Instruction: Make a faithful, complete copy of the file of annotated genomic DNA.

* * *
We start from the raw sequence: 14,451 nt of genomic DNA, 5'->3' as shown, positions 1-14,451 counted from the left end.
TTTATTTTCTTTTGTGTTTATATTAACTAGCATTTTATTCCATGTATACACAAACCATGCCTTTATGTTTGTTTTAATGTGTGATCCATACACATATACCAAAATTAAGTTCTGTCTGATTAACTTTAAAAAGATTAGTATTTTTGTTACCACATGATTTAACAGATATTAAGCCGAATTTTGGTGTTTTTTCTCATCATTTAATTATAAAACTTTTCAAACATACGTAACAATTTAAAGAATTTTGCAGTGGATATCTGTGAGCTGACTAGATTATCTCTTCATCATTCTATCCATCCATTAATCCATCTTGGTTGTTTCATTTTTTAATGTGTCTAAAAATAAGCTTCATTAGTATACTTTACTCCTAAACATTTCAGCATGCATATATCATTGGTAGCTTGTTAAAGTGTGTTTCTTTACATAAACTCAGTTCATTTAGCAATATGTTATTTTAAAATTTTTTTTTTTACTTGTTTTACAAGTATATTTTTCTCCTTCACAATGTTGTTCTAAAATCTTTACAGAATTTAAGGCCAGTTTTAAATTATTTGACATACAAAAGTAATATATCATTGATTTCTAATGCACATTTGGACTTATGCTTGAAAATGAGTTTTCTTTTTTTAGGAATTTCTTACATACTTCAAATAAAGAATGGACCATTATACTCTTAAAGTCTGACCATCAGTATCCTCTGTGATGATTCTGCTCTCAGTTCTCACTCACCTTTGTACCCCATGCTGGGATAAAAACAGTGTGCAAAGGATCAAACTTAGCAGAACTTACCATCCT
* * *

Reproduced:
We start from the raw sequence: 14,451 nt of genomic DNA, 5'->3' as shown, positions 1-14,451 counted from the left end.
TTTATTTTCTTTTGTGTTTATATTAACTAGCATTTTATTCCATGTATACACAAACCATGCCTTTATGTTTGTTTTAATGTGTGATCCATACACATATACCAAAATTAAGTTCTGTCTGATTAACTTTAAAAAGATTAGTATTTTTGTTACCACATGATTTAACAGATATTAAGCCGAATTTTGGTGTTTTTTCTCATCATTTAATTATAAAACTTTTCAAACATACGTAACAATTTAAAGAATTTTGCAGTGGATATCTGTGAGCTGACTAGATTATCTCTTCATCATTCTATCCATCCATTAATCCATCTTGGTTGTTTCATTTTTTAATGTGTCTAAAAATAAGCTTCATTAGTATACTTTACTCCTAAACATTTCAGCATGCATATATCATTGGTAGCTTGTTAAAGTGTGTTTCTTTACATAAACTCAGTTCATTTAGCAATATGTTATTTTAAAATTTTTTTTTTTACTTGTTTTACAAGTATATTTTTCTCCTTCACAATGTTGTTCTAAAATCTTTACAGAATTTAAGGCCAGTTTTAAATTATTTGACATACAAAAGTAATATATCATTGATTTCTAATGCACATTTGGACTTATGCTTGAAAATGAGTTTTCTTTTTTTAGGAATTTCTTACATACTTCAAATAAAGAATGGACCATTATACTCTTAAAGTCTGACCATCAGTATCCTCTGTGATGATTCTGCTCTCAGTTCTCACTCACCTTTGTACCCCATGCTGGGATAAAAACAGTGTGCAAAGGATCAAACTTAGCAGAACTTACCATCCT